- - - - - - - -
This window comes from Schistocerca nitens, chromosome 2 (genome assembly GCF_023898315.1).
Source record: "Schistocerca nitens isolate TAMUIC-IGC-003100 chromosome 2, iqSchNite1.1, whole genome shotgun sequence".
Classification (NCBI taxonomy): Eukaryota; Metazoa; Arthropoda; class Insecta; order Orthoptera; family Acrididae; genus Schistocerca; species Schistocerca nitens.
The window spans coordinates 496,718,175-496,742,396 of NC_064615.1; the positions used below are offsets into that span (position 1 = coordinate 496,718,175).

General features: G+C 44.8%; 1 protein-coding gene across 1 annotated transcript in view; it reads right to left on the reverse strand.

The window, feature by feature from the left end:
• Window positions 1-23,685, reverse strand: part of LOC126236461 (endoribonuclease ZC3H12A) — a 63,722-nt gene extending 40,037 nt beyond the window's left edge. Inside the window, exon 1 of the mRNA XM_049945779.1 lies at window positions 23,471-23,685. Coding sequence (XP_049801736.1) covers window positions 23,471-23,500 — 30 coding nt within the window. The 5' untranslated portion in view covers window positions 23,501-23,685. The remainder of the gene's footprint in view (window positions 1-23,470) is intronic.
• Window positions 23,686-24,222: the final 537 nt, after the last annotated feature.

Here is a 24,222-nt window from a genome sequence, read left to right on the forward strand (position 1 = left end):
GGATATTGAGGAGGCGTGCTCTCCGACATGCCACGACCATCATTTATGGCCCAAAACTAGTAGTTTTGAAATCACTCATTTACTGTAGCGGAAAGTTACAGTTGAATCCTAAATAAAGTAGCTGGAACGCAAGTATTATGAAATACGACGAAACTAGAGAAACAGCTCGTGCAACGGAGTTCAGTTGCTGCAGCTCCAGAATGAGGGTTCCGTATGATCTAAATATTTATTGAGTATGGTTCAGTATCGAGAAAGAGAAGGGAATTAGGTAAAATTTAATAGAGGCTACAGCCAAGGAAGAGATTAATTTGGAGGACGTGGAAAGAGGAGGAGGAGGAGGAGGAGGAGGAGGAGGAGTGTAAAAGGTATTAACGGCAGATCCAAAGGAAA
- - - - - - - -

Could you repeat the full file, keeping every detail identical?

This window comes from Schistocerca nitens, chromosome 2 (genome assembly GCF_023898315.1).
Source record: "Schistocerca nitens isolate TAMUIC-IGC-003100 chromosome 2, iqSchNite1.1, whole genome shotgun sequence".
Classification (NCBI taxonomy): Eukaryota; Metazoa; Arthropoda; class Insecta; order Orthoptera; family Acrididae; genus Schistocerca; species Schistocerca nitens.
The window spans coordinates 496,718,175-496,742,396 of NC_064615.1; the positions used below are offsets into that span (position 1 = coordinate 496,718,175).

General features: G+C 44.8%; 1 protein-coding gene across 1 annotated transcript in view; it reads right to left on the reverse strand.

The window, feature by feature from the left end:
• Window positions 1-23,685, reverse strand: part of LOC126236461 (endoribonuclease ZC3H12A) — a 63,722-nt gene extending 40,037 nt beyond the window's left edge. Inside the window, exon 1 of the mRNA XM_049945779.1 lies at window positions 23,471-23,685. Coding sequence (XP_049801736.1) covers window positions 23,471-23,500 — 30 coding nt within the window. The 5' untranslated portion in view covers window positions 23,501-23,685. The remainder of the gene's footprint in view (window positions 1-23,470) is intronic.
• Window positions 23,686-24,222: the final 537 nt, after the last annotated feature.

Here is a 24,222-nt window from a genome sequence, read left to right on the forward strand (position 1 = left end):
GGATATTGAGGAGGCGTGCTCTCCGACATGCCACGACCATCATTTATGGCCCAAAACTAGTAGTTTTGAAATCACTCATTTACTGTAGCGGAAAGTTACAGTTGAATCCTAAATAAAGTAGCTGGAACGCAAGTATTATGAAATACGACGAAACTAGAGAAACAGCTCGTGCAACGGAGTTCAGTTGCTGCAGCTCCAGAATGAGGGTTCCGTATGATCTAAATATTTATTGAGTATGGTTCAGTATCGAGAAAGAGAAGGGAATTAGGTAAAATTTAATAGAGGCTACAGCCAAGGAAGAGATTAATTTGGAGGACGTGGAAAGAGGAGGAGGAGGAGGAGGAGGAGGAGGAGGAGTGTAAAAGGTATTAACGGCAGATCCAAAGGAAA